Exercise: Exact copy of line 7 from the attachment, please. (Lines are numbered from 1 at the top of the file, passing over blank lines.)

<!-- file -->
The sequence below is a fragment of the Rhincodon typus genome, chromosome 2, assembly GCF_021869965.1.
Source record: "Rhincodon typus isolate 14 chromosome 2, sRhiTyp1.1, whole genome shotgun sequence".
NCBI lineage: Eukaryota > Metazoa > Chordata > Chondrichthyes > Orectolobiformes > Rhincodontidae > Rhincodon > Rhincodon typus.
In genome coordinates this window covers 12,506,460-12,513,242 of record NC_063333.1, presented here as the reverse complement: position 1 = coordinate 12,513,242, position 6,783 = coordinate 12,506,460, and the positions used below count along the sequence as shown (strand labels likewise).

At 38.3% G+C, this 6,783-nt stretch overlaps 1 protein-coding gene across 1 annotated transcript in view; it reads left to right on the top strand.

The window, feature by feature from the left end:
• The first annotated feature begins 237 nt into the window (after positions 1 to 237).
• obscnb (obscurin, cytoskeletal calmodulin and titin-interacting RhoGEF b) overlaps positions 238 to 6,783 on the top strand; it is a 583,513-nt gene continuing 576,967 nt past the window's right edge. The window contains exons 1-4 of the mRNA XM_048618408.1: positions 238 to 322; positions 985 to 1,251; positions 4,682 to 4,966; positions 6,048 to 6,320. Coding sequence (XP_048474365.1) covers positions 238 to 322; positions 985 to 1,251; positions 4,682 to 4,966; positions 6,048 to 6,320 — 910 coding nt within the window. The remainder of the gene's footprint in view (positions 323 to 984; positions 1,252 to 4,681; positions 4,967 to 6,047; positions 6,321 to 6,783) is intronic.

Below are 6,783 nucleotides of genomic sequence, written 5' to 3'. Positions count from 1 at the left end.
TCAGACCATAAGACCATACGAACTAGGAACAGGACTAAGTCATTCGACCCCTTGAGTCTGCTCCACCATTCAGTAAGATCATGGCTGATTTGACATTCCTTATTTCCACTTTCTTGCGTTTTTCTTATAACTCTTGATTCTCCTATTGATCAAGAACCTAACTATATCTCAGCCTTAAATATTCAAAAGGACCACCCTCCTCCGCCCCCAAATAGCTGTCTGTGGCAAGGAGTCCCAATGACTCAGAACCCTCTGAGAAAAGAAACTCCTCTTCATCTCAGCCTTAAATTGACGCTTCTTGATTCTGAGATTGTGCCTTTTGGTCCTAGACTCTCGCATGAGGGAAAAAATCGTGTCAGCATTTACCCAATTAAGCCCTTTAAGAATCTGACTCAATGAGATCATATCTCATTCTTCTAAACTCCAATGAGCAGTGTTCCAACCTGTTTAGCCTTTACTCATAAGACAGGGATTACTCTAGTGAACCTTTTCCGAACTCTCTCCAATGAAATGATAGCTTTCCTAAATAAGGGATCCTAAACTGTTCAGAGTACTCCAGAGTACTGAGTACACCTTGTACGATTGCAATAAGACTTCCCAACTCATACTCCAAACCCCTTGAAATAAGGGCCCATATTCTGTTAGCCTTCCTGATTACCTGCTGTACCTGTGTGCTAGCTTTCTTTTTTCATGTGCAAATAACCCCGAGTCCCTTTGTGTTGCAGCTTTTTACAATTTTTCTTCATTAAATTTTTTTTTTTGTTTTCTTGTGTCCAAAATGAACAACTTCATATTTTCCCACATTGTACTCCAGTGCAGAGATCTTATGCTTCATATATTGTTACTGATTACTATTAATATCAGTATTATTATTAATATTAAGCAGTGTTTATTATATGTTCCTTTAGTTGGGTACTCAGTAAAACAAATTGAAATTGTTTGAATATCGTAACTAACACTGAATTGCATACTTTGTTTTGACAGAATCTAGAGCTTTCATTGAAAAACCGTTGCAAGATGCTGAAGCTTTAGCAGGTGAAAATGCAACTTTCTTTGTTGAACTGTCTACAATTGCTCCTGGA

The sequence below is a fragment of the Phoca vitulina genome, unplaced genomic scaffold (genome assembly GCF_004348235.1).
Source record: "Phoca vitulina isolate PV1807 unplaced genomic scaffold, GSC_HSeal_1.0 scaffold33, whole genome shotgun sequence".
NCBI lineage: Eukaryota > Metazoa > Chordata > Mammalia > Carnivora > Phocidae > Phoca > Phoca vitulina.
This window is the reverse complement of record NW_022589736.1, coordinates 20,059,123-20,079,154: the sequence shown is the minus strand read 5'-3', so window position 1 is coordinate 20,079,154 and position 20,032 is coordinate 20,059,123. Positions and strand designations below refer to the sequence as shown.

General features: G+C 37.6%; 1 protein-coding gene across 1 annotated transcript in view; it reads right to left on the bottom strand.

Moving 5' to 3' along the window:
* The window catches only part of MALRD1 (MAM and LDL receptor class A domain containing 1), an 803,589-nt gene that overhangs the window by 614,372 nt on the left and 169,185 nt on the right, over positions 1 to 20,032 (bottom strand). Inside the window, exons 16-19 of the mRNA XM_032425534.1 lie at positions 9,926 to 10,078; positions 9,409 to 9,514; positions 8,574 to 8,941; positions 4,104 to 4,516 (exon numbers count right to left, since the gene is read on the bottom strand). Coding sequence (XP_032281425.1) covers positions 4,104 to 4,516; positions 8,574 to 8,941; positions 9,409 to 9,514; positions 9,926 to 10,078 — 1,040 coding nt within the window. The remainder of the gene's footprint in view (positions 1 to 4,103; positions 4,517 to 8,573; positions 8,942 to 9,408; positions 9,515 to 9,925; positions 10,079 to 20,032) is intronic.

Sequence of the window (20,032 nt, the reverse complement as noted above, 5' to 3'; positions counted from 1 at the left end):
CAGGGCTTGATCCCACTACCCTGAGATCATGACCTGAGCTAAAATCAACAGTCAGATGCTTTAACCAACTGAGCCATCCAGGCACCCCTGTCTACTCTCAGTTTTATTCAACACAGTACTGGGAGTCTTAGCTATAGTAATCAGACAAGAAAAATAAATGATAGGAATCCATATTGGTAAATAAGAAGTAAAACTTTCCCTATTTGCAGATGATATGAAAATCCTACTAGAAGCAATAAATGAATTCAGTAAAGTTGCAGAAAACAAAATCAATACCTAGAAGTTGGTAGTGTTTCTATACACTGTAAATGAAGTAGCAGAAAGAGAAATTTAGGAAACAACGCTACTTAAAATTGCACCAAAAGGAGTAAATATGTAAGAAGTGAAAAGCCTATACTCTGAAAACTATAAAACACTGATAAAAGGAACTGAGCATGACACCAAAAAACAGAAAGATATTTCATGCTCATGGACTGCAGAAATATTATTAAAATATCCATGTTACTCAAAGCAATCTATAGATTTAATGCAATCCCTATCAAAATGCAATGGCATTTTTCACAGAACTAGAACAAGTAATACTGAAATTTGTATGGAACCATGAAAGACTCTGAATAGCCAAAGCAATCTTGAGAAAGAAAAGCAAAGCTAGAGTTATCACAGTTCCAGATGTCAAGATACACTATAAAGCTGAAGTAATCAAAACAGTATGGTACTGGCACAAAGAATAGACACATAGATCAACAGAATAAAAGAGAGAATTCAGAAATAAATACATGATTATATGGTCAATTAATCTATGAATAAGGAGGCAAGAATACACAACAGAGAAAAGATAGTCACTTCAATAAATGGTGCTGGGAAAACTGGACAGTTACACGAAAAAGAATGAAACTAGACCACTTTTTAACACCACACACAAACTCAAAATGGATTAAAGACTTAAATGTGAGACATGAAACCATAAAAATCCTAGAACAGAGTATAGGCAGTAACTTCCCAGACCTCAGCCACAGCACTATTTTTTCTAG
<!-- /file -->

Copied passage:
• The first annotated feature begins 237 nt into the window (after positions 1 to 237).